I first broached the topic of GUIness in the context of talking about cinema and television. In recent years, everyday, quotidian technology has thrown visual storytellers for a loop. Telephone conversations are well-built into the foundations of cinematic storytelling. Even the most mediocre director can successfully weave a phone conversation into a variety of scenarios, from suspense to romance.
Texting presents far more of a challenge. It’s sort of ironic, really: Even working within the medium of silent film, D. W. Griffith realized how powerfully cinematic a telephone conversation could be, as illustrated in his 1909 film The Lonely Villa. Today, though, texting makes some directors pine for the intertitle, that vestigal bit of cinematic vocabulary that lost most of its relevance with the coming of sound. The most advanced forms of experimentation along these lines have thrown out the traditional language of moving image storytelling altogether, instead telling stories by directly throwing GUIs on the screen.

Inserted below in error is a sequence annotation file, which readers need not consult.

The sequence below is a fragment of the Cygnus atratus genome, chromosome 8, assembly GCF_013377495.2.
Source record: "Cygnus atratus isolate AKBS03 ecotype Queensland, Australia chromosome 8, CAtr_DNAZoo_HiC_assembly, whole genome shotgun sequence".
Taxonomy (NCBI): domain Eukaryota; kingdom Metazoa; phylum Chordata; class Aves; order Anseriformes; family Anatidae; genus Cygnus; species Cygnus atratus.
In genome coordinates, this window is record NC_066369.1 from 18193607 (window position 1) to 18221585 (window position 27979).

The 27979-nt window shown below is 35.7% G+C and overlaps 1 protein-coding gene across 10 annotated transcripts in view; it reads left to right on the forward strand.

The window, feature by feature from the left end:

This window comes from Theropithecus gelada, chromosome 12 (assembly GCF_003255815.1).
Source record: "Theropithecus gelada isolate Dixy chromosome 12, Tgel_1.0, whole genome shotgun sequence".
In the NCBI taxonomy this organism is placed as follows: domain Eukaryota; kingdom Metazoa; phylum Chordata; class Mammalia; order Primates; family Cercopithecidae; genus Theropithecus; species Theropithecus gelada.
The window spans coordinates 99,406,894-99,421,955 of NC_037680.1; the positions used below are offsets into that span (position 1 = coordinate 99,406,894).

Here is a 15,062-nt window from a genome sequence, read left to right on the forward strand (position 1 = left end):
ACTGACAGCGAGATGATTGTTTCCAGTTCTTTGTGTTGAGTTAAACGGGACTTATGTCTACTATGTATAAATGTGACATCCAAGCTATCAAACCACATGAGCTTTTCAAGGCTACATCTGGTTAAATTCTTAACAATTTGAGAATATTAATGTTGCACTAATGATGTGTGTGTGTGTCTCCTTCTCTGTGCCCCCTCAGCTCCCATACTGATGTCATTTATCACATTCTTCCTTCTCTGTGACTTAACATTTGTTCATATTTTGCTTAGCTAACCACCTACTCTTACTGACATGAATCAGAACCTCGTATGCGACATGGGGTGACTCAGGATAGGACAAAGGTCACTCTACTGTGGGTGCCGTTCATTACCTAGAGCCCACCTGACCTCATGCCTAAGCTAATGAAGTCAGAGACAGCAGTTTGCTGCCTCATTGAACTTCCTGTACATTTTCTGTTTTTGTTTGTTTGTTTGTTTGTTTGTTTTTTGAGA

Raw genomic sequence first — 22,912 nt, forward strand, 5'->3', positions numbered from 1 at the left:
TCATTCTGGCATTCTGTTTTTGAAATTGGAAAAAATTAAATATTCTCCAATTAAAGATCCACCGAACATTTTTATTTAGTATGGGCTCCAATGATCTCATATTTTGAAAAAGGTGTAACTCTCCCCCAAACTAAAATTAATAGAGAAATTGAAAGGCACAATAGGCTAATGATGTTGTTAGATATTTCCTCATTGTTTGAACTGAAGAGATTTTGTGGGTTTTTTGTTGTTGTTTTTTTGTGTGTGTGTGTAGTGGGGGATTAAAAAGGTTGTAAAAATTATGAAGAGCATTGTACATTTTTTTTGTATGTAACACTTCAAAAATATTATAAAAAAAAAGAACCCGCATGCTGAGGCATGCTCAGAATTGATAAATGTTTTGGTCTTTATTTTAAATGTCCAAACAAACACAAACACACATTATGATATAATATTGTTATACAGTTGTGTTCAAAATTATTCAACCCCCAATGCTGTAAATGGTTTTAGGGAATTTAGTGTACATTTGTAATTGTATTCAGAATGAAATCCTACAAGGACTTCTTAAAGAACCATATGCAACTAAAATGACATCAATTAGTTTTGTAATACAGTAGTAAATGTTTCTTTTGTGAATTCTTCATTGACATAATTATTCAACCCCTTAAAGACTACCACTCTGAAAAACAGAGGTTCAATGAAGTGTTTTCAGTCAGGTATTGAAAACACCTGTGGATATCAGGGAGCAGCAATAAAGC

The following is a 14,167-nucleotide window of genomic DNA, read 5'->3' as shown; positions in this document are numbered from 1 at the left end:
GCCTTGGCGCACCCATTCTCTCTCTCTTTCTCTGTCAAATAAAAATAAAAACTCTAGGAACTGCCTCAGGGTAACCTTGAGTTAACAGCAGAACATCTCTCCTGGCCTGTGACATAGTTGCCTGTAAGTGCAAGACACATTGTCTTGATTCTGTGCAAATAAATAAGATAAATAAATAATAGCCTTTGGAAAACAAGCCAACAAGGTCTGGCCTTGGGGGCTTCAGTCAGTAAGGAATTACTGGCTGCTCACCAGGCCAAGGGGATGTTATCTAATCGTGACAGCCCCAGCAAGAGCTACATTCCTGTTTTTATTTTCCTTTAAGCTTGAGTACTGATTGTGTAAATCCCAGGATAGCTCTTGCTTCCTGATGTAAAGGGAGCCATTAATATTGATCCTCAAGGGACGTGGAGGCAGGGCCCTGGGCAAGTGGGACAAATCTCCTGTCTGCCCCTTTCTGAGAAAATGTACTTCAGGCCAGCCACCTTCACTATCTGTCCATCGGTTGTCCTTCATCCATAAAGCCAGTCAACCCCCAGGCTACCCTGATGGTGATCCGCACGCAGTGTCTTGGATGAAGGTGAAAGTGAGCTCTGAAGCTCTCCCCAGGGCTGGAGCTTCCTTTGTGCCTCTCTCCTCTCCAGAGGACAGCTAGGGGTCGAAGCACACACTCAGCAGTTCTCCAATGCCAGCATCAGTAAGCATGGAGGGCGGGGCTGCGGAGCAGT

Google’s 53-second “Parisian Love” ad for the 2010 Superbowl marked an early instance of this trend, but the style soon leaked out of advertising and into commercial narrative filmmaking. The experimental student film Noah (Walter Woodman and Patrick Cederberg, 2013) seems to have been a bellwether here. In its wake, both The Den (Zachary Donahue, 2013) and Unfriended (Leo Gambriadze, 2014) used the technique as a twist on the “found-footage” horror trope. The Modern Family episode “Connection Lost” (2015) brought the GUI style to mainstream television.
When I first considered this trend, I connected it to videogames in only the most slantwise manner. 2017 made me reconsider this, though. We are very clearly in the middle of a GUIness trend in gaming.